While no one knows exactly what the future may hold, seeking to identify broad themes or mega-trends may offer investors a powerful advantage in decision making, as long-term investment success is all about having a view of the direction in which you think the world may be headed.
To this end, we see a future dominated by more people – as people live longer due to improvements in healthcare – and more machines. And given the changes brought on by Covid-19, it is especially worth considering the rapid digitisation of industries worldwide.
In terms of investment trends, digitisation of sectors is key. One local example of this, tucked away in the mid-cap sector of the JSE, is Altron. As people rush to work and socialise remotely, Altron’s security and digital transformation services will likely be much in demand for the foreseeable future.
And their acquisition of Ubusha Technologies – the largest identity security company in Africa — in 2019 has proven prescient. The group is on an undemanding price multiple of 11 times, and with increased opportunities in a post Covid-19 world, this is an example of a great investment case and an attractive price.
The payments sector is also ripe for digitisation. For instance, Al Kelly, CEO of Visa, notes that 56 countries have lifted contactless payment limits this year to support social distancing measures. While ecommerce has traditionally comprised 14 percent of retail spending, we expect this to increase dramatically globally. And while Visa faces some headwinds due to a slowdown in economic activity, it is well positioned to capitalise on the digitisation of payments.
With the limelight on healthcare, these shares have generally enjoyed the benefits of share price appreciation, a streak of bullish earnings growth, and high price-earnings ratings. Boston Scientific, on the other hand, has not quite shared in the uplift. This is mainly due to the deferment of many elective procedures and surgeries as healthcare workers respond to a rise of critical patient care.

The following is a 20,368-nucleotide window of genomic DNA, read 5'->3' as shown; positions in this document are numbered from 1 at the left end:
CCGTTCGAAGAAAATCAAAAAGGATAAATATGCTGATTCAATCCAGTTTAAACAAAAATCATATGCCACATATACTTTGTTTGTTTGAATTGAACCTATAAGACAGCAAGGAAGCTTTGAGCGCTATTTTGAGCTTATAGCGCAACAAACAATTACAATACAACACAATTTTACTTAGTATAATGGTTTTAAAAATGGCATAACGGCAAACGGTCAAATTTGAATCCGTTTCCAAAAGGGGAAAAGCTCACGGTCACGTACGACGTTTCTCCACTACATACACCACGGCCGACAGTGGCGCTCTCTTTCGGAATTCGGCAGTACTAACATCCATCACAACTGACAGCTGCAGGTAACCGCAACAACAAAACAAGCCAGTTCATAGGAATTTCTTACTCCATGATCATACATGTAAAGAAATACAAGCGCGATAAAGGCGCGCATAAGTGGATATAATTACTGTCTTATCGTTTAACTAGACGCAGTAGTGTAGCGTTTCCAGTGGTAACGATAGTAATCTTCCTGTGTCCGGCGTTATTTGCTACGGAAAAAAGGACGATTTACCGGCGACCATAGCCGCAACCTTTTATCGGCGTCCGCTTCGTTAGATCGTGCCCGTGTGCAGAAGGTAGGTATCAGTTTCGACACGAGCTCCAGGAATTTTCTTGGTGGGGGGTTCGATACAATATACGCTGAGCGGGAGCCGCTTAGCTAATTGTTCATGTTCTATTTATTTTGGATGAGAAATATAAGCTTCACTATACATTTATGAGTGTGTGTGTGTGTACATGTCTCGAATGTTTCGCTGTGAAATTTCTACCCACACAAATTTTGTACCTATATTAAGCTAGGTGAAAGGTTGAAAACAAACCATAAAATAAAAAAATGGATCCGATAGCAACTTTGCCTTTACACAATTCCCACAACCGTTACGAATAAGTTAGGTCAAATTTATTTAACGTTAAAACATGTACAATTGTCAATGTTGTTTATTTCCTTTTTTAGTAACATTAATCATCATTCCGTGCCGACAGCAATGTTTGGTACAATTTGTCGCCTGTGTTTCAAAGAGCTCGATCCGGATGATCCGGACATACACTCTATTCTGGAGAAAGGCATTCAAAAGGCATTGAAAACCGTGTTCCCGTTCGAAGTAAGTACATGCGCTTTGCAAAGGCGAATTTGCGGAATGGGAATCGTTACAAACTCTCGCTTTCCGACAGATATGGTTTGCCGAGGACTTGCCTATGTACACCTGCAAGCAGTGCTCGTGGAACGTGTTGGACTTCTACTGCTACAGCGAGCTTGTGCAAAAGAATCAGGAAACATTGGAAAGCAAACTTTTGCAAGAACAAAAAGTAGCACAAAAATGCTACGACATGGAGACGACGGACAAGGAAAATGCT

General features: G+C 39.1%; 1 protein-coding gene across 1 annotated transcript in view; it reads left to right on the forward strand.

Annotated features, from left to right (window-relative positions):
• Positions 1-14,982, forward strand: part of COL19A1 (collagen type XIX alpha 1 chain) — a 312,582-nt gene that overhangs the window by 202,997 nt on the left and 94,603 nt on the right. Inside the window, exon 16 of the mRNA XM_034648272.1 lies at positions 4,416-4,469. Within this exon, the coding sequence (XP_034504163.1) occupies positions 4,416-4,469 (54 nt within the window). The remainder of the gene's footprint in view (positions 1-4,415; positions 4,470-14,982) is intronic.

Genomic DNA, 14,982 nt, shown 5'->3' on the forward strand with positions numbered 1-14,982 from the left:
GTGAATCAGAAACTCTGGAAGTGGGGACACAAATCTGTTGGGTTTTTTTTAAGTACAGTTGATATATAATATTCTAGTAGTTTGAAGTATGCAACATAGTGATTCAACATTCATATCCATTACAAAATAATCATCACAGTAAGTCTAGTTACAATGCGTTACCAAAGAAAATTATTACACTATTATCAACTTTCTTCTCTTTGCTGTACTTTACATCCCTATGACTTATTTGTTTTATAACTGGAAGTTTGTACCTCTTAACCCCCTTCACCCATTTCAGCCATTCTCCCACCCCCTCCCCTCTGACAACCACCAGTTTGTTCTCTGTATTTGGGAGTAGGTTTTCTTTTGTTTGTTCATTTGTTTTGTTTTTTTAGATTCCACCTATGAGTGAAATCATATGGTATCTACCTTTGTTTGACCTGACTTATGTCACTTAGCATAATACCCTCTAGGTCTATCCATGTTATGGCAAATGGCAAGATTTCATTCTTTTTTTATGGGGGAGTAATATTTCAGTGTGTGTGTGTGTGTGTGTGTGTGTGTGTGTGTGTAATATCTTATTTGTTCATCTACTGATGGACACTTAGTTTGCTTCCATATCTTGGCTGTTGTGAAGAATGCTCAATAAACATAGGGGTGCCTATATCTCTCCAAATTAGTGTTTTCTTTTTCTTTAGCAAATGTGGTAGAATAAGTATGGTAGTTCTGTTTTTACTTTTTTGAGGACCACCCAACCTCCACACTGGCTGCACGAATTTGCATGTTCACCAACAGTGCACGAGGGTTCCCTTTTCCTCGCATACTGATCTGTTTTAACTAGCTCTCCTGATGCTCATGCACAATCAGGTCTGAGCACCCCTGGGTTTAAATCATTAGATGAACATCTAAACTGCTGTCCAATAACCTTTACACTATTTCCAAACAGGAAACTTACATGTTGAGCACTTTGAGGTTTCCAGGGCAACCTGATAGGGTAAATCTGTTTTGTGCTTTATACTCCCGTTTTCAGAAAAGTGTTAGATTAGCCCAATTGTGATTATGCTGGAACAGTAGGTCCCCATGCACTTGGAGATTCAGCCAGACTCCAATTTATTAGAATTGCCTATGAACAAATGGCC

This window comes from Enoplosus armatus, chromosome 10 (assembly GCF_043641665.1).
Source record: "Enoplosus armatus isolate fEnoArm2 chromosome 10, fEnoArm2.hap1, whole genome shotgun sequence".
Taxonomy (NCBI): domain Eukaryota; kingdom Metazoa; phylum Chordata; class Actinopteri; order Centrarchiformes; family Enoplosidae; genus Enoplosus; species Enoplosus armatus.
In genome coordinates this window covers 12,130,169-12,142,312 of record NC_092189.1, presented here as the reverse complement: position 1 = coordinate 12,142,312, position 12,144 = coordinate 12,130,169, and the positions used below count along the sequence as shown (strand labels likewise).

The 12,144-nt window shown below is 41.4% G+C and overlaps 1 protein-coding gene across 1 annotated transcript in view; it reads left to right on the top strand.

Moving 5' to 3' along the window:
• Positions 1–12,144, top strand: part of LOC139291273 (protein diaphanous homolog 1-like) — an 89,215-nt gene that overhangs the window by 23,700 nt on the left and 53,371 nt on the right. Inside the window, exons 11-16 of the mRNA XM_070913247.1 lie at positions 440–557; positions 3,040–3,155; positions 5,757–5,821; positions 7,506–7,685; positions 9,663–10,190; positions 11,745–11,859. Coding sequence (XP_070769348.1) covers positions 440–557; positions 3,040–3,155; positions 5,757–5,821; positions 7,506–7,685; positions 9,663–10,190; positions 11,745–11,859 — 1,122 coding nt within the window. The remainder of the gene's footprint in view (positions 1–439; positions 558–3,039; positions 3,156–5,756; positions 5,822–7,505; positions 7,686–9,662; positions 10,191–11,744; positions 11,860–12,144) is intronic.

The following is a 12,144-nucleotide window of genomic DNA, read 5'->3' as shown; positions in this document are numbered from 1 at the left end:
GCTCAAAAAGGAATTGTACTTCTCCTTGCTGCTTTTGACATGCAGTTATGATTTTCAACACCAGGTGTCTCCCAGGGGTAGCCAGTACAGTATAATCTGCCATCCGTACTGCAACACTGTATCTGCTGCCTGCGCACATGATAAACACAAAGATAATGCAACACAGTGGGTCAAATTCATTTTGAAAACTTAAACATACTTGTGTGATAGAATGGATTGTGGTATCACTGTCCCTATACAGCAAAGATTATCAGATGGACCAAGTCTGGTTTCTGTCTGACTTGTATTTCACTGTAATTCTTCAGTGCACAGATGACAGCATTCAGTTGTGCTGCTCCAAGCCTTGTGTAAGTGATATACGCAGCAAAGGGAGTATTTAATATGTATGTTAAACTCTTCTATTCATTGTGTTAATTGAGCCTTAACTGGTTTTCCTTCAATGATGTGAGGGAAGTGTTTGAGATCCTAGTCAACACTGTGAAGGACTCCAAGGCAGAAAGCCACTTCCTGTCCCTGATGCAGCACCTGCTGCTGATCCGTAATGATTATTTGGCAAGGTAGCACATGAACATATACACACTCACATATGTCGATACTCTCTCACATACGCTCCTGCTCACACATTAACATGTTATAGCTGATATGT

These companies have collaborated with hospitals, universities and industry peers in an attempt to find innovative ways to meet the urgent demand for personal protective equipment (PPE) and ventilators. With an undemanding multiple of 14 times, a gross operating margin of 70 percent and ROE of 41.6 percent, Boston Scientific is a great investment opportunity, in the thick of the economic fog.
While speaking of structural drivers, there is at least one caveat that must be considered. Crucially, the sweet spot of investing remains unchanged: investing in good companies at great prices. For instance, Amazon is a great example of a company which will likely see increased, or even exponential growth. However, this is a widely acknowledged fact, and therefore the prospects are very much priced in.
Ultimately, then, the search for investment returns will be found in those companies that are able to benefit from the structural drivers that will shape tomorrow’s investment landscape, without paying for years of sometimes inflated and – pandemic or no pandemic – always uncertain, forecasted earnings.
Samantha Steyn is chief investment officer and Yanga Nozibele is investment associate at Cannon Asset Managers.